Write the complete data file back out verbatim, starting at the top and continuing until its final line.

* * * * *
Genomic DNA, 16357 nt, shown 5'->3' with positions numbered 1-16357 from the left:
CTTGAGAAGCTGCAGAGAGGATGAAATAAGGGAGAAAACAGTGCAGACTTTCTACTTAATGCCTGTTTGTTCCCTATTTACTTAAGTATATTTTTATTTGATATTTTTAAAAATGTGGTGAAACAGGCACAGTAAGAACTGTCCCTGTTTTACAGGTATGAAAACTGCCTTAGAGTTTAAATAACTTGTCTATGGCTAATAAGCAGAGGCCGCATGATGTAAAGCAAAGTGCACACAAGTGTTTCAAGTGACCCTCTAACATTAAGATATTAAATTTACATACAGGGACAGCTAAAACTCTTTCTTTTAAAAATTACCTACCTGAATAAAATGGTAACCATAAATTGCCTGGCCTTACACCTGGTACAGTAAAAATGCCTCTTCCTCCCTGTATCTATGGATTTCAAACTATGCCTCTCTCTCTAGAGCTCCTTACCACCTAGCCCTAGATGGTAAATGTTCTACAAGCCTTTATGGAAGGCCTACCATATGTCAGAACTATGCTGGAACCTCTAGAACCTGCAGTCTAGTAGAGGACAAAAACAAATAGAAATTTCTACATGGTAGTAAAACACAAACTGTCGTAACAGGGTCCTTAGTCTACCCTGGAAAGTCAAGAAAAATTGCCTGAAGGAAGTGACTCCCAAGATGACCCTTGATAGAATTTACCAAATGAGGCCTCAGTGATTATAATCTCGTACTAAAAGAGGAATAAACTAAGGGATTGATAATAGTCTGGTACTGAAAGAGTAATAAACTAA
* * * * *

Genomic DNA, 16357 nt, shown 5'->3' with positions numbered 1-16357 from the left:
CTTGAGAAGCTGCAGAGAGGATGAAATAAGGGAGAAAACAGTGCAGACTTTCTACTTAATGCCTGTTTGTTCCCTATTTACTTAAGTATATTTTTATTTGATATTTTTAAAAATGTGGTGAAACAGGCACAGTAAGAACTGTCCCTGTTTTACAGGTATGAAAACTGCCTTAGAGTTTAAATAACTTGTCTATGGCTAATAAGCAGAGGCCGCATGATGTAAAGCAAAGTGCACACAAGTGTTTCAAGTGACCCTCTAACATTAAGATATTAAATTTACATACAGGGACAGCTAAAACTCTTTCTTTTAAAAATTACCTACCTGAATAAAATGGTAACCATAAATTGCCTGGCCTTACACCTGGTACAGTAAAAATGCCTCTTCCTCCCTGTATCTATGGATTTCAAACTATGCCTCTCTCTCTAGAGCTCCTTACCACCTAGCCCTAGATGGTAAATGTTCTACAAGCCTTTATGGAAGGCCTACCATATGTCAGAACTATGCTGGAACCTCTAGAACCTGCAGTCTAGTAGAGGACAAAAACAAATAGAAATTTCTACATGGTAGTAAAACACAAACTGTCGTAACAGGGTCCTTAGTCTACCCTGGAAAGTCAAGAAAAATTGCCTGAAGGAAGTGACTCCCAAGATGACCCTTGATAGAATTTACCAAATGAGGCCTCAGTGATTATAATCTCGTACTAAAAGAGGAATAAACTAAGGGATTGATAATAGTCTGGTACTGAAAGAGTAATAAACTAA